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The Resilience of Tradition and the Power of Interpretation

Panel Chair: Damaris Parsitau | Thursday, August 27, 9-11 a.m. | Venue

Ramzi Ben Amara

The Question of “purity” of Islam in Post-Revolution Tunisia

The transformation in Tunisia after the breakdown of Ben Ali`s Regime in 2011 affected the country at different levels. Not only politics and economy were influenced by the so-called “Arab-spring”, but also the Tunisian society. Religion seems to have been mostly influenced. It changed from being controlled and oppressed by the Tunisian state to a “non-regulated” Market of religious orientations. The global influence on Islam cannot be ignored, especially the role of other Arab countries. The debate emerged over the question how “Tunisian Islam” should look like? Is it a conservative “salafi” orientation? Is it a Sufi oriented Islam? Is it an open system of religious orientations? This paper tends to explores issues of “purity” of Islam in Tunisia and how religious groups claim authenticity in purifying this religion from indigenous “non-Islamic” practices (Sufism) and from the influence of other existing exogenous religious traditions in the country Christianity and Judaism).

Timothy Baiyewu

The Resilience of Aladura Christianity in a Diversified Religious Market: The Case of the Celestial Church of Christ in Nigeria

This paper examines how the Aladura churches negotiate their resilience within the contexts of faith tradition, media technologies and competitive religious landscape. It describes how the Celestial Church of Christ (CCC), founded in Porto Novo in 1947 and nurtured to growth and transnational church in Nigeria, redefines itself and sustains its relevance in the diversified religio-cultural environment in Nigeria. The paper argues that the relative religious freedom in Nigeria and the market condition in the diversified religious landscape compel the CCC to redefine its spiritual and social programmes. While transforming itself, the church has held on to its integrated beliefs and practices, which to a considerable extent help in meeting the felt needs of members and visitors, and also sustains the church’s niche in the religious market.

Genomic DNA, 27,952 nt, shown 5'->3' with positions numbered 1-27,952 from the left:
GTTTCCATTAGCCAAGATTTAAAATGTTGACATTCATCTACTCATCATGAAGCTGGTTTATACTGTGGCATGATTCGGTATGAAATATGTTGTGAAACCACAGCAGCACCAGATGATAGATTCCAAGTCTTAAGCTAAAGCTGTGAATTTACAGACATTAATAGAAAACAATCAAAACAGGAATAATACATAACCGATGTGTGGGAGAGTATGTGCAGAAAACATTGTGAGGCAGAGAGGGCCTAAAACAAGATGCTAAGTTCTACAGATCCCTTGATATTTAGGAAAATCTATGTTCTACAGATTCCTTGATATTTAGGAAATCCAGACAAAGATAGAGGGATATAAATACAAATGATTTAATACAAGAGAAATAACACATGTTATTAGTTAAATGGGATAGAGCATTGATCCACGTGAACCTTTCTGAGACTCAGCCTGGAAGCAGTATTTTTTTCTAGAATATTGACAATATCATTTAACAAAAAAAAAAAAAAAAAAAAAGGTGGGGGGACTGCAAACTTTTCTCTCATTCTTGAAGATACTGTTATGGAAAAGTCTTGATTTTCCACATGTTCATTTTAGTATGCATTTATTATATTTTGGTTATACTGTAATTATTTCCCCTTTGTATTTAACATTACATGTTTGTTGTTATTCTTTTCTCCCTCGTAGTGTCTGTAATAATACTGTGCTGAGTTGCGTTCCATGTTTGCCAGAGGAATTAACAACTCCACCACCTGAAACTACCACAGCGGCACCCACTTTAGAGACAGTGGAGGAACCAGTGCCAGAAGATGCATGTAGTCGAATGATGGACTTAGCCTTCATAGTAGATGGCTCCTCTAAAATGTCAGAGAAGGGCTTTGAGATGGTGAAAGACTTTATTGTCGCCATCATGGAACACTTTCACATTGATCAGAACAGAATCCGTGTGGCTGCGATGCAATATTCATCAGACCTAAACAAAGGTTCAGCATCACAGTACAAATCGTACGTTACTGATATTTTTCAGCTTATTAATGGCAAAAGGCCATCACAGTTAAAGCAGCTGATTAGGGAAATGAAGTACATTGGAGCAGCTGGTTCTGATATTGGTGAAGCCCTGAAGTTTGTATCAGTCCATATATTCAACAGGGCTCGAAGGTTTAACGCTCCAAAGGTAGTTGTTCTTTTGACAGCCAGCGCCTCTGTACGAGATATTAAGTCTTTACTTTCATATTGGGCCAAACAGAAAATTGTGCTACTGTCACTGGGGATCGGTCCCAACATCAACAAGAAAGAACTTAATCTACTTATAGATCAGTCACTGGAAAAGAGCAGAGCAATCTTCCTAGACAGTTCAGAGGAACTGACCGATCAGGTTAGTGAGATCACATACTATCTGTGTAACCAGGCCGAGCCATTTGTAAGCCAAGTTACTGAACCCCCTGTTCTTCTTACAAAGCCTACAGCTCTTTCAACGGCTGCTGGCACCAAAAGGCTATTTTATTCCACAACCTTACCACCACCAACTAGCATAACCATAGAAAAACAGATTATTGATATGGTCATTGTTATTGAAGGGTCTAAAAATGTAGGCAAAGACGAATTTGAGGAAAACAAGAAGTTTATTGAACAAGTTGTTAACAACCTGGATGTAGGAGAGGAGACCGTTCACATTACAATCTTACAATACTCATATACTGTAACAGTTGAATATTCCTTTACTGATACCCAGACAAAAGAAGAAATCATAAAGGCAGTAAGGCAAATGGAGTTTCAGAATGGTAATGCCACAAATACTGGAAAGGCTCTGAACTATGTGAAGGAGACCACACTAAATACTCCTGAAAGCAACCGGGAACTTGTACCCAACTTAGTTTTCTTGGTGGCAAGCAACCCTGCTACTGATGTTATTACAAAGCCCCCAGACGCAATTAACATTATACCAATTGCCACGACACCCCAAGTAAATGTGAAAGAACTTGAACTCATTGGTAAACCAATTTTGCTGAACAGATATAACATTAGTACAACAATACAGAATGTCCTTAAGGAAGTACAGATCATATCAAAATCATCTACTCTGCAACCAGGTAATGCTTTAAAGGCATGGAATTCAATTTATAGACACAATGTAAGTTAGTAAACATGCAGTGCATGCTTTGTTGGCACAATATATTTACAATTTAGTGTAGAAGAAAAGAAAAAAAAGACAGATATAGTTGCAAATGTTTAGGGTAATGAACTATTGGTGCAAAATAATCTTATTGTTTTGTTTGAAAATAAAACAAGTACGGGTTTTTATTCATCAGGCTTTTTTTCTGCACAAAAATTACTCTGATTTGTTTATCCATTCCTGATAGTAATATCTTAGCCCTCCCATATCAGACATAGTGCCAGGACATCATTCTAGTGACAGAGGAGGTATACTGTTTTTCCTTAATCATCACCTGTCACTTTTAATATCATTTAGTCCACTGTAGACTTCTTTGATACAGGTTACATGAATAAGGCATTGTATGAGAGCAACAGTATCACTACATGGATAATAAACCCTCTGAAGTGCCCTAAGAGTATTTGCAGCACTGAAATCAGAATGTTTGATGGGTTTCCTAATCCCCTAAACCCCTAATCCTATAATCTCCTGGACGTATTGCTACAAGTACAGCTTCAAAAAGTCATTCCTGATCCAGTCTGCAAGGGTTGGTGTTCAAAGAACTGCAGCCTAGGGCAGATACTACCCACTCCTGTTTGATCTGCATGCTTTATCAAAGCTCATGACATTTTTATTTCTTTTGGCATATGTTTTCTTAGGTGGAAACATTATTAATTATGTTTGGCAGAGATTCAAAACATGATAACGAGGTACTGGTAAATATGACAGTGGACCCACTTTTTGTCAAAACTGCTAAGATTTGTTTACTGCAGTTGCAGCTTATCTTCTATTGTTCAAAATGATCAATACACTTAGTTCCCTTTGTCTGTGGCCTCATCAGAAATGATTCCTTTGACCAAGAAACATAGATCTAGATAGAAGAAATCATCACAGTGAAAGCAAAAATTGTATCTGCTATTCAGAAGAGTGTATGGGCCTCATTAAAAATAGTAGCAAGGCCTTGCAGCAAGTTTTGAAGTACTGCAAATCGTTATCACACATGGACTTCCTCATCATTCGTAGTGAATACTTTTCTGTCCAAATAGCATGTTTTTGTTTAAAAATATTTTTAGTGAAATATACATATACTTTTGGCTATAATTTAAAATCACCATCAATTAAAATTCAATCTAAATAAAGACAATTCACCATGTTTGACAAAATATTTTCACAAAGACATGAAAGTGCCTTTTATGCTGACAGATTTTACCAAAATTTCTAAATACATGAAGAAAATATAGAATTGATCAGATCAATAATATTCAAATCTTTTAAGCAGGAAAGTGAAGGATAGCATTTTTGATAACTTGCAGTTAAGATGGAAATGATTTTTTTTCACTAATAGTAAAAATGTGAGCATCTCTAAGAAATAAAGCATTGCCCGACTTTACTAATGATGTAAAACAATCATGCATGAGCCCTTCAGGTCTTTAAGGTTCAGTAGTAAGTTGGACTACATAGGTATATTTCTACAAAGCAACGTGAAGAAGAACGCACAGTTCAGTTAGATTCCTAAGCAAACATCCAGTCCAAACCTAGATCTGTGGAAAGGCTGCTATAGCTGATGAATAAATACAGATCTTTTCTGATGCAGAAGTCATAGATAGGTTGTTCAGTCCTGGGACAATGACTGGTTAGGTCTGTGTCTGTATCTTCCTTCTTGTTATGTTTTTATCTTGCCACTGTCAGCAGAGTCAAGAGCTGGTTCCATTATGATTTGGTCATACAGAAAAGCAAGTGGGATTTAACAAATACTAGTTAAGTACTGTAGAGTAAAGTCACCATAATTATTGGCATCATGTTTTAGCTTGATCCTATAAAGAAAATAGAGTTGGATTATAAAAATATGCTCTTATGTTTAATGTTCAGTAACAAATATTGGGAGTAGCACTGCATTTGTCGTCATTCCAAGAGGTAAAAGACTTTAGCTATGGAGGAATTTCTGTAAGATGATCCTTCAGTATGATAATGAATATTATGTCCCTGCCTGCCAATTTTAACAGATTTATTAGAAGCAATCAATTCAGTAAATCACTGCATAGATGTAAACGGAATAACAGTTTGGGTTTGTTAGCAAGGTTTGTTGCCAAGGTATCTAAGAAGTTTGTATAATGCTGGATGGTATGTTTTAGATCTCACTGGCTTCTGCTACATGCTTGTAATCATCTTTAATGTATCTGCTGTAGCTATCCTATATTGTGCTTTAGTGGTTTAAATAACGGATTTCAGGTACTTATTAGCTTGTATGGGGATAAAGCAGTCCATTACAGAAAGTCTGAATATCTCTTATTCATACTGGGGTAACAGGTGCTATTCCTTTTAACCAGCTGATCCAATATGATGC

Benson Igboin

Aid and Corruption in Gay Discourse: The Resilience of African Culture in a Globalised World

The tension created by the pressure from the West on African governments and the resistance from the latter to anti-gay law across Africa except in South Africa provide a serious philosophical discourse on African culture. The positions are clear: while the West conceives homosexuality as a human phenomenon which is not peculiar to them alone, Africa posits that it is not part of its cultural phenomenon. Thus, African nations outlaw it, an action that springs forth threats of withdrawal or denial of aid. This political strategy has been suggested to be an attempt to corrupt African culture, which has not succeeded largely. This cultural resistance/resilience challenges the omnibus conception that globalisation has conquered every other culture, and even religion, other than the West’s. This staunch display of resilience, it is argued, should be viewed as a challenge to, and further basis for reconstruction of globalization.

Grace Adasi

Redefining Gender Roles in the Presbyterian Church of Ghana

Among several Ghanaian communities roles are assigned based on gender disparities and decision making positions are centred on socio-cultural considerations. This seems to exist in the Presbyterian Church of Ghana (PCG). The study examines gender equity as a theoretical frame using historical methods. This study traces the historical development of the roles of women as Presbyters, Deaconesses, Catechists and the ordination of women ministers in the PCG with the aim of understanding the challenges faced by women ministers in the church. The under representation of women who are playing contemporary roles have created a gender gap in the PCG. Women who seek leadership positions face barriers and often give up because they become overwhelmed in dealing with obvious challenges. In the PCG, women were fully ordained in 1979 after the arguments earlier posed against their ordination. The very issues raised against their ordination have become road blocks against their role performance. Research findings show that women do not get access to occupy some of the top PCG hierarchical positions like the Clerk and the Moderator of the General Assembly. This calls for a re-examination of the criteria for assigning roles in PCG rather than limiting such to gender differences.


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Open Sessions

Thematic Outline

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